Genuine Community

When I first began ministering to young professionals in their 20s and 30s I sought to understand what things were highly valued among this age group. One word that I heard mentioned repeatedly was community.

Borrowing from various explanations of what community means, here’s my definition: A community is a group of people of any size that shares common values, and exists in a given geographical area. It’s a group that is connected by enduring friendships, that defines their relationships with each other as important to their identity and worldview.

Genuine community was the hallmark of the New Testament church. They were a persecuted group of likeminded folks who clung together in love and support of each other, as they grew stronger in their faith. Francis Schaeffer said that “the early church practiced two things simultaneously: orthodoxy of doctrine and orthodoxy of visible community.”

One might think that any church or church gathering automatically produces community, but that’s not the case. Many Christians claim to want genuine community, but only want it on their own terms, when it’s convenient, and when it demands nothing from them. What they really want is a sort of club or fraternity where they pay their dues for services rendered.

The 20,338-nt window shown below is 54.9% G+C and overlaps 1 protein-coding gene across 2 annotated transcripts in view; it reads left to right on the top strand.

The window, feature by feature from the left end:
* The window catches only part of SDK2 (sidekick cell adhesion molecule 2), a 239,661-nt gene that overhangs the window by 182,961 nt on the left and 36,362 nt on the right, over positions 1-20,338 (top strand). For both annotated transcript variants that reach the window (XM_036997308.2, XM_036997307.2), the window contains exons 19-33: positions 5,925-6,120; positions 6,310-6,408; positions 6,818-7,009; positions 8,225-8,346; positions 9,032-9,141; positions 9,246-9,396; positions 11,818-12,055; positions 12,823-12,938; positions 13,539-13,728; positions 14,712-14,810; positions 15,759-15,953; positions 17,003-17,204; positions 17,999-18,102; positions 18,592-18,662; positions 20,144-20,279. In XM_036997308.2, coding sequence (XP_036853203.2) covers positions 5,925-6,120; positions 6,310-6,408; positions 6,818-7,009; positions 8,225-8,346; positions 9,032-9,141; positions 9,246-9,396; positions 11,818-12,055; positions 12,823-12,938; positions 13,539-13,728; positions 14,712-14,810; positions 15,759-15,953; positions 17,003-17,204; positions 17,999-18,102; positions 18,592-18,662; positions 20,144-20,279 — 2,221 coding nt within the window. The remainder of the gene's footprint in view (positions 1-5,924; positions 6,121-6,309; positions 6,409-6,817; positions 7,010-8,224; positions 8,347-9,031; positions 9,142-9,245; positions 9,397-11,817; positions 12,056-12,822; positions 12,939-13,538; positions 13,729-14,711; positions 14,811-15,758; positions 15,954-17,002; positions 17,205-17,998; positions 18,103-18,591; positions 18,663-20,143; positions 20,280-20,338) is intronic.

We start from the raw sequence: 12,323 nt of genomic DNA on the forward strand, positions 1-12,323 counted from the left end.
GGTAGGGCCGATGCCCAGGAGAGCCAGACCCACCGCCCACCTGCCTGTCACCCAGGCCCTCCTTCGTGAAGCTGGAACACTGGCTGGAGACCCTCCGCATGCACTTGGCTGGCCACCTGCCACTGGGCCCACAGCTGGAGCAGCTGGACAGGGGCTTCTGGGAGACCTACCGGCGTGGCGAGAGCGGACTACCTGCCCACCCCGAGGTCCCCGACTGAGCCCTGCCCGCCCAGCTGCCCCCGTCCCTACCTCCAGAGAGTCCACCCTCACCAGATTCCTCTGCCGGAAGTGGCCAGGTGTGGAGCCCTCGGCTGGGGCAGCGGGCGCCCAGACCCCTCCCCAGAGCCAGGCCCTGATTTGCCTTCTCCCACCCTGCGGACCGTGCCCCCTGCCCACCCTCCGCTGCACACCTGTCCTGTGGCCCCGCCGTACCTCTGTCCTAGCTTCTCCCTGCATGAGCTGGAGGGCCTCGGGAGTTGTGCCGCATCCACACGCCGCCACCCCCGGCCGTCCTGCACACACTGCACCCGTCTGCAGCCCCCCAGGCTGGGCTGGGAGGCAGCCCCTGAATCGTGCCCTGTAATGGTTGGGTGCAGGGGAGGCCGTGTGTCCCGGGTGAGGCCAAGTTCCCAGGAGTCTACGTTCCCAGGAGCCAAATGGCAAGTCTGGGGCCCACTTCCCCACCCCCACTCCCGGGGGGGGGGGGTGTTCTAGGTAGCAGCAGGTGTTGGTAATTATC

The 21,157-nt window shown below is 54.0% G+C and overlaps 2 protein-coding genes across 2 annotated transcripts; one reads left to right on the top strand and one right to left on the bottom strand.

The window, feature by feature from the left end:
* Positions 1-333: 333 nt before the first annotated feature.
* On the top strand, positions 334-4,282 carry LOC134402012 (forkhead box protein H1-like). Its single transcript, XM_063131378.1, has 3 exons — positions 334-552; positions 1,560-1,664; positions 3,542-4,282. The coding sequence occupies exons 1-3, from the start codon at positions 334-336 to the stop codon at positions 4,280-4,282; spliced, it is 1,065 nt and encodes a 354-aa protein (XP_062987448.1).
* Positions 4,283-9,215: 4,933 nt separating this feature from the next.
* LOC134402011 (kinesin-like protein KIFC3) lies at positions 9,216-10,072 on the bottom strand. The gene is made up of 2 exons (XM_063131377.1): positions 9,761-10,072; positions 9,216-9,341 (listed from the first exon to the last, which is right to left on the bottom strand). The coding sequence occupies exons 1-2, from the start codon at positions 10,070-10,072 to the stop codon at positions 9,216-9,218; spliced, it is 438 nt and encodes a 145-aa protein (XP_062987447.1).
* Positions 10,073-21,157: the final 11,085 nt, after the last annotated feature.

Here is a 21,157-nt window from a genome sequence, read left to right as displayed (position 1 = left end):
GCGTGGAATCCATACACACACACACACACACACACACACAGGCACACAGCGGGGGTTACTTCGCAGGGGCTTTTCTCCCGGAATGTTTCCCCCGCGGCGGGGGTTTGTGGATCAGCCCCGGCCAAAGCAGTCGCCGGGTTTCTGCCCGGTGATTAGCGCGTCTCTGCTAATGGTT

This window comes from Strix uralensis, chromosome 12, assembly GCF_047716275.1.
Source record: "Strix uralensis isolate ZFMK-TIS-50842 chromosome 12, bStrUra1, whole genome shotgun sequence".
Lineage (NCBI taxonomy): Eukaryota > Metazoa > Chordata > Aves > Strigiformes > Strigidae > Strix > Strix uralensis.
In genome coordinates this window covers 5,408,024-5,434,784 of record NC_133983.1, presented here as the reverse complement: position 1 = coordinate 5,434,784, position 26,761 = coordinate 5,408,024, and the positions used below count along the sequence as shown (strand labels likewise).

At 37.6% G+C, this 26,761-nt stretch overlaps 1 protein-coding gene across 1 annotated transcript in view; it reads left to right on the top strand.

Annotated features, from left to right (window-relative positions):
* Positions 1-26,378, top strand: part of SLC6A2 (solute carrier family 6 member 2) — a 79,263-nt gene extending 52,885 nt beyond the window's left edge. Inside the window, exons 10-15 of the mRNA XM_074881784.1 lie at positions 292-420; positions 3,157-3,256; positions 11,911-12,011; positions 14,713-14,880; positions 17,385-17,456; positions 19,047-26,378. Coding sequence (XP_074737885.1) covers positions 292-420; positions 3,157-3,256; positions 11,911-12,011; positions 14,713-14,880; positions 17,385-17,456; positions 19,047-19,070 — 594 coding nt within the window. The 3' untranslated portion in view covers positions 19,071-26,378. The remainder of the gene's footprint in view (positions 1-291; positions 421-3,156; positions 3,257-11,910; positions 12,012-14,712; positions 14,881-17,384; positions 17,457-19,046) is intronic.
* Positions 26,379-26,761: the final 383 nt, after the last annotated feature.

Given the characteristics of genuine community, what are the practical implications? Scripture is full of the requirements for community, however, the most concise list of the essentials is found in the “one another” passages in the New Testament. These passages tell believers to:

  • Love one another (John 13:34, 15:12)
  • Outdo one another in showing honor (Romans 12:10)
  • Live in harmony with one another (Romans 12:16)
  • Comfort and agree with one another (2 Corinthians 13:11)
  • Serve one another (John 13:1-20; Galatians 5:13)
  • Bear one another’s burdens (Galatians 6:2)
  • Forgive one another (Ephesians 4:32)
  • Submit to one another (Ephesians 5:21)
  • Be honest with one another (Colossians 3:9)
  • Encourage one another (1 Thessalonians 5:11)
  • Confess to one another (James 5:16)
  • Pray for one another (James 5:16)

The bottom line is this, if you are not practicing genuine community as a Christian, you are failing to “fulfill the law of Christ, which is to “love one another.”

“This is how we know what love is: Jesus Christ laid down his life for us. And we ought to lay down our lives for our brothers and sisters. If anyone has material possessions and sees a brother or sister in need but has no pity on them, how can the love of God be in that person? Dear children, let us not love with words or speech but with actions and in truth.” 1 John 3:16-18